Analysis of Gimple the Fool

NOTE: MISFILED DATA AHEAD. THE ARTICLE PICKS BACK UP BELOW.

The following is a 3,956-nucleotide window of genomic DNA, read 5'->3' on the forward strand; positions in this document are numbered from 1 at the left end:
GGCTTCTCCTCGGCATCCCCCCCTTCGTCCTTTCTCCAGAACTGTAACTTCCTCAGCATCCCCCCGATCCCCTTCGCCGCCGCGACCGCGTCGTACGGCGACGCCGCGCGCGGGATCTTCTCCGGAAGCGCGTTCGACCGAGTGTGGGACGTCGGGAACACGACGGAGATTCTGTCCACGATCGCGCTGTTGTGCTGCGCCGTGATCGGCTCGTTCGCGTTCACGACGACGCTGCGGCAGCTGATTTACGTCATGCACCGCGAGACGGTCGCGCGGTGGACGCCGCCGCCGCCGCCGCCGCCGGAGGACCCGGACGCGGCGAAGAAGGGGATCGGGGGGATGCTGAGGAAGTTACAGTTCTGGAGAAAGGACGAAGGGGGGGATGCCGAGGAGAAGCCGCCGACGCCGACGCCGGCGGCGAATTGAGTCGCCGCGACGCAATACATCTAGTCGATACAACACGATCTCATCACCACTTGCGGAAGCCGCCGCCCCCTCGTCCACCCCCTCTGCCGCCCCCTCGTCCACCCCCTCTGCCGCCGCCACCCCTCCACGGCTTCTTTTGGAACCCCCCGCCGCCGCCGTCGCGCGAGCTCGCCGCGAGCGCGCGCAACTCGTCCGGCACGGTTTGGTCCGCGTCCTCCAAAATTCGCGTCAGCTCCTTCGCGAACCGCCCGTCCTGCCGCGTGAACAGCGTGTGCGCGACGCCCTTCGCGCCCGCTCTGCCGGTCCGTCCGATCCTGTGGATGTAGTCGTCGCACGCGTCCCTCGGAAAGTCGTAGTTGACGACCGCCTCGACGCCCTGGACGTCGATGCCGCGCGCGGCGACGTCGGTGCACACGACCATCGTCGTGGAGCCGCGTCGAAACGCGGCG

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Although Gimpel did not die a fool he lived his life primarily as a fool. Singer’s use of “Gimpel the Fool” demonstrated two lower levels of the human scale. The first is the coward’s ability to justify to himself the reasoning behind his behavior. The second is the crowd’s ability to pick out the weakling and exploit him for their own amusement. Gimpel proved he was a fool by all that he did. He allowed himself to be cornered, prodded, and teased yet he never stood up for himself or what he knew to be the truth. He was forced into a life created for the merriment of the villagers and refused to live a life made by him (100). Further he was guilty of blindly loving a woman who would never treat him as a human being. Gimpel did not think of himself as a fool but every reaction betrayed his lie to himself. Gimpel did not make his own way through life and allowed others to persuade his every thoughts. When the voice of reason or logic presented itself, Gimpel chose to ignore common sense. Gimpel was a fool despite his self-denial. As a necessity of his community Gimpel served the purpose of bread maker and as in all societies he served also as the scapegoat. Gimpel could have been an integral part of his society but instead he was untrue to himself and he was lost. The townspeople treated Gimpel much like the court jesters of the renaissance period, turning the baker into the village harlequin. Although the target of many pranks and antics, they were not directed at him for intentional harm. He was the target though due to his accessibility and convenience. Instead of seeking Gimpel out for his talents as the baker, Gimpel’s neighbors sought him out to entertain themselves by ridiculing his naïve nature. The baker was not naïve and when the town’s people came with their lies and pranks, Gimpel knew what they were saying was not true (99). The village jester chose to be laughed at as opposed to cause...
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